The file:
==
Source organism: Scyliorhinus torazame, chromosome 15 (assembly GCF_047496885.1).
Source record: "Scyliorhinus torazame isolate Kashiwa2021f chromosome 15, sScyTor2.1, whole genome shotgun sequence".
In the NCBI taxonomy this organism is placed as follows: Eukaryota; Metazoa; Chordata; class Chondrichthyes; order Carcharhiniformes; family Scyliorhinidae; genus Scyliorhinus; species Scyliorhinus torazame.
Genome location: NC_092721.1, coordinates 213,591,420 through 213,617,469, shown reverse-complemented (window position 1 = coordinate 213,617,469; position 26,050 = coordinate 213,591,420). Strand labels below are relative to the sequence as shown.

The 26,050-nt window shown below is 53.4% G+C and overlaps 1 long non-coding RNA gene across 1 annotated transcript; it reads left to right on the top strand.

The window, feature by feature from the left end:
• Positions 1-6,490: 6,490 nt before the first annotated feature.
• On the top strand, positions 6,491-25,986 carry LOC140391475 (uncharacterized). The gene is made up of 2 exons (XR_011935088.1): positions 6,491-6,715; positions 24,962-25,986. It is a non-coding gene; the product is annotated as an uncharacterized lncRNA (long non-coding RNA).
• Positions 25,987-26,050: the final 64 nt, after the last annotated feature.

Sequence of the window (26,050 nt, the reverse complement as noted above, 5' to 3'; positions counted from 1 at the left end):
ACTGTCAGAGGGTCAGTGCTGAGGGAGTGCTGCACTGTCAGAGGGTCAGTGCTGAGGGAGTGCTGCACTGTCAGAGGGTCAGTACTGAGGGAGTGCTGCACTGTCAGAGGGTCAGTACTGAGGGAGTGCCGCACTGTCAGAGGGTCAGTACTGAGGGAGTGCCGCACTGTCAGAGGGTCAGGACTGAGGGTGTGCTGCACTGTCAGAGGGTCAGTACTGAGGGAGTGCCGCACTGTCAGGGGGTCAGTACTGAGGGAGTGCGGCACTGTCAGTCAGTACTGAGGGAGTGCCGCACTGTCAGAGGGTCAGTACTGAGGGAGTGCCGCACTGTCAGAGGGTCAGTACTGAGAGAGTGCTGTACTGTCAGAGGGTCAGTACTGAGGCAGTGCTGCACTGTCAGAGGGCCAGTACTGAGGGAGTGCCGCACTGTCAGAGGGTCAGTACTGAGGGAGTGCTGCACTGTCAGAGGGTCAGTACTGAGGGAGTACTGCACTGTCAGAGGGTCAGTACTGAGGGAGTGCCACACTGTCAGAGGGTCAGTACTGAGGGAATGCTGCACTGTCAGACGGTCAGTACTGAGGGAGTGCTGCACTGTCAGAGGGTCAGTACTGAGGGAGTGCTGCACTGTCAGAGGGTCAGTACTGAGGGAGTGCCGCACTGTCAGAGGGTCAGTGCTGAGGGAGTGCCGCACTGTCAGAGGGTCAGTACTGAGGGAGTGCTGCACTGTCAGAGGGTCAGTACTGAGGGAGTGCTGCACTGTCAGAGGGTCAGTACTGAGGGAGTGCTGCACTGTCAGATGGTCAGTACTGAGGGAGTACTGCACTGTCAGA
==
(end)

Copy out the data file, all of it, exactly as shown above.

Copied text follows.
Source organism: Scyliorhinus torazame, chromosome 15 (assembly GCF_047496885.1).
Source record: "Scyliorhinus torazame isolate Kashiwa2021f chromosome 15, sScyTor2.1, whole genome shotgun sequence".
In the NCBI taxonomy this organism is placed as follows: Eukaryota; Metazoa; Chordata; class Chondrichthyes; order Carcharhiniformes; family Scyliorhinidae; genus Scyliorhinus; species Scyliorhinus torazame.
Genome location: NC_092721.1, coordinates 213,591,420 through 213,617,469, shown reverse-complemented (window position 1 = coordinate 213,617,469; position 26,050 = coordinate 213,591,420). Strand labels below are relative to the sequence as shown.

The 26,050-nt window shown below is 53.4% G+C and overlaps 1 long non-coding RNA gene across 1 annotated transcript; it reads left to right on the top strand.

The window, feature by feature from the left end:
• Positions 1-6,490: 6,490 nt before the first annotated feature.
• On the top strand, positions 6,491-25,986 carry LOC140391475 (uncharacterized). The gene is made up of 2 exons (XR_011935088.1): positions 6,491-6,715; positions 24,962-25,986. It is a non-coding gene; the product is annotated as an uncharacterized lncRNA (long non-coding RNA).
• Positions 25,987-26,050: the final 64 nt, after the last annotated feature.

Sequence of the window (26,050 nt, the reverse complement as noted above, 5' to 3'; positions counted from 1 at the left end):
ACTGTCAGAGGGTCAGTGCTGAGGGAGTGCTGCACTGTCAGAGGGTCAGTGCTGAGGGAGTGCTGCACTGTCAGAGGGTCAGTACTGAGGGAGTGCTGCACTGTCAGAGGGTCAGTACTGAGGGAGTGCCGCACTGTCAGAGGGTCAGTACTGAGGGAGTGCCGCACTGTCAGAGGGTCAGGACTGAGGGTGTGCTGCACTGTCAGAGGGTCAGTACTGAGGGAGTGCCGCACTGTCAGGGGGTCAGTACTGAGGGAGTGCGGCACTGTCAGTCAGTACTGAGGGAGTGCCGCACTGTCAGAGGGTCAGTACTGAGGGAGTGCCGCACTGTCAGAGGGTCAGTACTGAGAGAGTGCTGTACTGTCAGAGGGTCAGTACTGAGGCAGTGCTGCACTGTCAGAGGGCCAGTACTGAGGGAGTGCCGCACTGTCAGAGGGTCAGTACTGAGGGAGTGCTGCACTGTCAGAGGGTCAGTACTGAGGGAGTACTGCACTGTCAGAGGGTCAGTACTGAGGGAGTGCCACACTGTCAGAGGGTCAGTACTGAGGGAATGCTGCACTGTCAGACGGTCAGTACTGAGGGAGTGCTGCACTGTCAGAGGGTCAGTACTGAGGGAGTGCTGCACTGTCAGAGGGTCAGTACTGAGGGAGTGCCGCACTGTCAGAGGGTCAGTGCTGAGGGAGTGCCGCACTGTCAGAGGGTCAGTACTGAGGGAGTGCTGCACTGTCAGAGGGTCAGTACTGAGGGAGTGCTGCACTGTCAGAGGGTCAGTACTGAGGGAGTGCTGCACTGTCAGATGGTCAGTACTGAGGGAGTACTGCACTGTCAGA